• Assumptions From Locations & Geo-Tagging: Many social media platforms allow users to “check in,” or tag themselves or their photos at various locations. While simply being in a certain place or area means nothing about what you were actually doing, it certainly can be interpreted negatively, and possibly used as evidence to combat a claim.
  • Case Details & Conflicting Statements: Many are willing to openly express themselves and their opinions on social media, whether through written posts or recorded videos. When it comes to posting about a pending personal injury case, going into too much detail could open the door to statements that, while made in earnest, may conflict with other facts or statements in the case. This isn’t unusual; our memories fade over time and recollecting specifics can become difficult – which is why we tell our clients to write down the details of their accidents as soon as possible, while details are still fresh in their minds. Still, a simple inability to remember every detail may be enough to provide opposing parties with evidence that may be used against you, even if it’s not true or what you intended, or comes from a witness who has only part of the story. Additionally, some cases may be subject to confidentiality agreements where sharing too much, even if completely true, can come with consequences.

A Simple Assessment of Risks. A Sensible Approach to Sharing.

None of these examples are to say that personal injury victims need to cloister themselves and shun the social media platforms they previously used and enjoyed, or that defendants are overzealous in lurking Instagram or Facebook feeds to accumulate evidence they can intentionally contort to fit their arguments. As we’ve mentioned – many things in life have both their good and bad.

If there is any simple message this is meant to convey, it is that there can be risks to using social media sites, just as there are risks to making seemingly inconsequential statements like “sorry” at the scene of a crash, or speaking with an insurance adjuster who calls shortly after an accident. Social media, like the aforementioned, can be admitted into evidence and presented in Court.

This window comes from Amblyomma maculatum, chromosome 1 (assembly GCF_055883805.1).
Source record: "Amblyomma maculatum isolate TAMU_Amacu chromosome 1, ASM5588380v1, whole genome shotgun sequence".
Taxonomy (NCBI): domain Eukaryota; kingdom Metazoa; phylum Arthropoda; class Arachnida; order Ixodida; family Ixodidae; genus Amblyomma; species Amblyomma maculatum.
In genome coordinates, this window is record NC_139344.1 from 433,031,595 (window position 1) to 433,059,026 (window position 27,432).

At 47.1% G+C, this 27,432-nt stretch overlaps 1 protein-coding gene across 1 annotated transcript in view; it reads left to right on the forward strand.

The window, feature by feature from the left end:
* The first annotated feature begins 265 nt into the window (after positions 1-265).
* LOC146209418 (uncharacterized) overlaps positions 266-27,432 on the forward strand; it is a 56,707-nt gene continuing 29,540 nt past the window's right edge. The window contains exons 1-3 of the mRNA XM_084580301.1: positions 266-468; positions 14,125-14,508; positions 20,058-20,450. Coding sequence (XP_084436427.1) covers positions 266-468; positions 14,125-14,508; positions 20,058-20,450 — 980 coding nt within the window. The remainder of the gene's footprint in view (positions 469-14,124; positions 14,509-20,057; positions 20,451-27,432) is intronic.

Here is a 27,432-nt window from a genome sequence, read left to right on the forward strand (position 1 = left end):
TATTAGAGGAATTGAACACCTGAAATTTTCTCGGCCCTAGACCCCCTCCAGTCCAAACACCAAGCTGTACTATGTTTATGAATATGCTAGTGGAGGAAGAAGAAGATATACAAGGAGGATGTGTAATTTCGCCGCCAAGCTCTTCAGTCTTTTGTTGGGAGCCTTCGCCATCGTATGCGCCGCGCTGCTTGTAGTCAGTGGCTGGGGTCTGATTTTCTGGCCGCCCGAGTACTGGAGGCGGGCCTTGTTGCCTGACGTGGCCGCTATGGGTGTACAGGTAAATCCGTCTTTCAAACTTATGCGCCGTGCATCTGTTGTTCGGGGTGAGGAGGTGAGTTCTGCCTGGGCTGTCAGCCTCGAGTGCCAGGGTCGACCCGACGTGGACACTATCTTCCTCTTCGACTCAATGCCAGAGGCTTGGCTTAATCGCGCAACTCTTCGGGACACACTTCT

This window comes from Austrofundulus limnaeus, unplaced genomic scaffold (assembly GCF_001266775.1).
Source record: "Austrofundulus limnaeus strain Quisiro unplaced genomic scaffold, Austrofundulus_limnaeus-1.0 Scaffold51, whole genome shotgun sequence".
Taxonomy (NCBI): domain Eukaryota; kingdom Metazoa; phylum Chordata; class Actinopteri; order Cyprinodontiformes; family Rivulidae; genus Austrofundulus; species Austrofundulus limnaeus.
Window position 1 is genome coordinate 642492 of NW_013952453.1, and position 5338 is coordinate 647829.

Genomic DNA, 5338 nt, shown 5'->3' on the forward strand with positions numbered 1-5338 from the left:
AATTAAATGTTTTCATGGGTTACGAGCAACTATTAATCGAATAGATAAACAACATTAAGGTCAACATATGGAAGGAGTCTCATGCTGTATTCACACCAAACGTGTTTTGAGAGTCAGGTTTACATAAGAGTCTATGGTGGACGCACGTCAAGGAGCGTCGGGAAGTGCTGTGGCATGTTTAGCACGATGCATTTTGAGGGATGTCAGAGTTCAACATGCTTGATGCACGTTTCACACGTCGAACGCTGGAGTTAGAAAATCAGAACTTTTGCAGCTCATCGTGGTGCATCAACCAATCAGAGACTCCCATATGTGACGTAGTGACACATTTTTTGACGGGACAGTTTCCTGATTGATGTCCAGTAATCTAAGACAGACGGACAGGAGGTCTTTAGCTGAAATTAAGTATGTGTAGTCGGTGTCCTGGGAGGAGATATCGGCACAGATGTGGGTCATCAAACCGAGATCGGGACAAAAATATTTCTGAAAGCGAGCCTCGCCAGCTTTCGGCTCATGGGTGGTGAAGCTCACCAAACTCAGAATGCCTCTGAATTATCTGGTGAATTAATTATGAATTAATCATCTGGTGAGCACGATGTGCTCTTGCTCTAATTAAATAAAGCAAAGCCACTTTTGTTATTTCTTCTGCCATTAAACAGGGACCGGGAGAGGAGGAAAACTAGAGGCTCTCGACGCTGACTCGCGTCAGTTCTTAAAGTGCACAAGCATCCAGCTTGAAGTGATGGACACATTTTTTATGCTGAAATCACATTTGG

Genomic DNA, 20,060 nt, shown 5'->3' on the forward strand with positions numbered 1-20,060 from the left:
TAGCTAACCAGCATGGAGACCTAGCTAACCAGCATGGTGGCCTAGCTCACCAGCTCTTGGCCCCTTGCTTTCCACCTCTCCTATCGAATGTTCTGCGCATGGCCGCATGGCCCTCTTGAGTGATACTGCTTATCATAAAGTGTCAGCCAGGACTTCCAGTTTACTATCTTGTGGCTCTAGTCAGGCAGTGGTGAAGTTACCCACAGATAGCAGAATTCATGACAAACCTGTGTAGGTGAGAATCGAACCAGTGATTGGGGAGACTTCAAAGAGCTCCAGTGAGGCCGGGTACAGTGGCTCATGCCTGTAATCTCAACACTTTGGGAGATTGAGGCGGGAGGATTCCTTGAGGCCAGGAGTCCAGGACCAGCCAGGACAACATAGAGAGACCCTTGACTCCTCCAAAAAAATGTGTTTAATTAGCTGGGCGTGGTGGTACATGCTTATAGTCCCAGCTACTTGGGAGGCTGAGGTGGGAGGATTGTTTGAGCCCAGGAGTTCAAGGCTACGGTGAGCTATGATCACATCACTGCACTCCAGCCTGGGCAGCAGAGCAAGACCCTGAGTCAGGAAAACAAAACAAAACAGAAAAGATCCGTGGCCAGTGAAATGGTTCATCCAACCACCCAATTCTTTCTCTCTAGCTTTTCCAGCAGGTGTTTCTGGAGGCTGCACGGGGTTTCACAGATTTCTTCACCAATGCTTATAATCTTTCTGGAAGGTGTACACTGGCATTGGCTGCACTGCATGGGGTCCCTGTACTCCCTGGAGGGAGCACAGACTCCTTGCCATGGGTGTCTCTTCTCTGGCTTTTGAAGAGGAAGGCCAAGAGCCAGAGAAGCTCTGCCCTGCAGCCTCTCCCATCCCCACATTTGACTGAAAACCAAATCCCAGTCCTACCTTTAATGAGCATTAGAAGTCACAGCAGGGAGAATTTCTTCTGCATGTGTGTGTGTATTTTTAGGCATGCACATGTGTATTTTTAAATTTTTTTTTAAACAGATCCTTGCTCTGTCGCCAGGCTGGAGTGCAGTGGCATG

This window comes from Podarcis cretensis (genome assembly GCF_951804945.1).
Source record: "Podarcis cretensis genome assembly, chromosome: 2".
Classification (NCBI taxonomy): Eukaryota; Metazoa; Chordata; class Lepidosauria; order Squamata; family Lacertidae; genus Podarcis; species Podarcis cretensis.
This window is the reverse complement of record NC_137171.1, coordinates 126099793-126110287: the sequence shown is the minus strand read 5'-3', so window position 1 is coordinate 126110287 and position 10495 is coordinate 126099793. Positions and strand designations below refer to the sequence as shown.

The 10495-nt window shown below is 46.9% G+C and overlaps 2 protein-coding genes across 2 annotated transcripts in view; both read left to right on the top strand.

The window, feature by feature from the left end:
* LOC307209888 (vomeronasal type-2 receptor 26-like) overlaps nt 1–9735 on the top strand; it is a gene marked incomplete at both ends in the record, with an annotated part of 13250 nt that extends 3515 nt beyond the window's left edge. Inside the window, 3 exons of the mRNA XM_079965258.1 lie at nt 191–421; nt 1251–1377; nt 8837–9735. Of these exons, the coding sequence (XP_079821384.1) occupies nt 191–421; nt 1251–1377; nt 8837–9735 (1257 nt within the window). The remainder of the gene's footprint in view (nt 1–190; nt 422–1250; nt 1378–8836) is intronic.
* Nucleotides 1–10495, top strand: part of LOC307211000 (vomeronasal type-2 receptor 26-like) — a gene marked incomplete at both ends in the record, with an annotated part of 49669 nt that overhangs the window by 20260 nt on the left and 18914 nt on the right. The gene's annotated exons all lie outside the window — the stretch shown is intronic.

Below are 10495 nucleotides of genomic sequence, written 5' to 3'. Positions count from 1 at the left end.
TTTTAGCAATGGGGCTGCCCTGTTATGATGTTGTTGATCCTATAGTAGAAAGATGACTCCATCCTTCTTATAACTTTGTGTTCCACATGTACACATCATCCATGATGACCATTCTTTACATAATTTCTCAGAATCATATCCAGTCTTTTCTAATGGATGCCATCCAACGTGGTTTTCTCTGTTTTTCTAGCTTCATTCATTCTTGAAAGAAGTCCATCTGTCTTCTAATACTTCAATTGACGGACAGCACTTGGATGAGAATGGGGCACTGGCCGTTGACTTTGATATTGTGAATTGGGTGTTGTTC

Though criminal legal proceedings use different rules and procedures, they help serve as an example of the need to protect one’s own rights and interests. Exercising one’s 5th Amendment right to remain silent, for instance, does not mean a person is guilty or has something to hide. It very often simply means the person is aware of risks associated with speaking – which are quite real, given that misinterpreted statements are a leading contributing cause of wrongful convictions – and that they chose to err on the side of caution by not providing “the other side” with anything that could possibly be used against them. It’s a simple assessment of risks.

As any lawyer will tell you, speaking (or in some cases posting) isn’t as simple or harmless as it sounds when the law is involved, even if what you’re saying or posting is true or reasonably inconsequential. It is merely something that comes with risks. In most cases, those risks aren’t always significant. In others, they can be. What’s important is using your judgment when sharing on social media, speaking with your attorney about issues specific to your case, and focusing on your recovery.

At The Perecman Firm, P.L.L.C., we’re just as committed to answering our clients’ questions and giving them the personal attention they deserve as we are to investigating, strategizing, and litigating complex claims and cases. If you have questions about a potential injury case and your rights anywhere in New York City or New York state, contact us.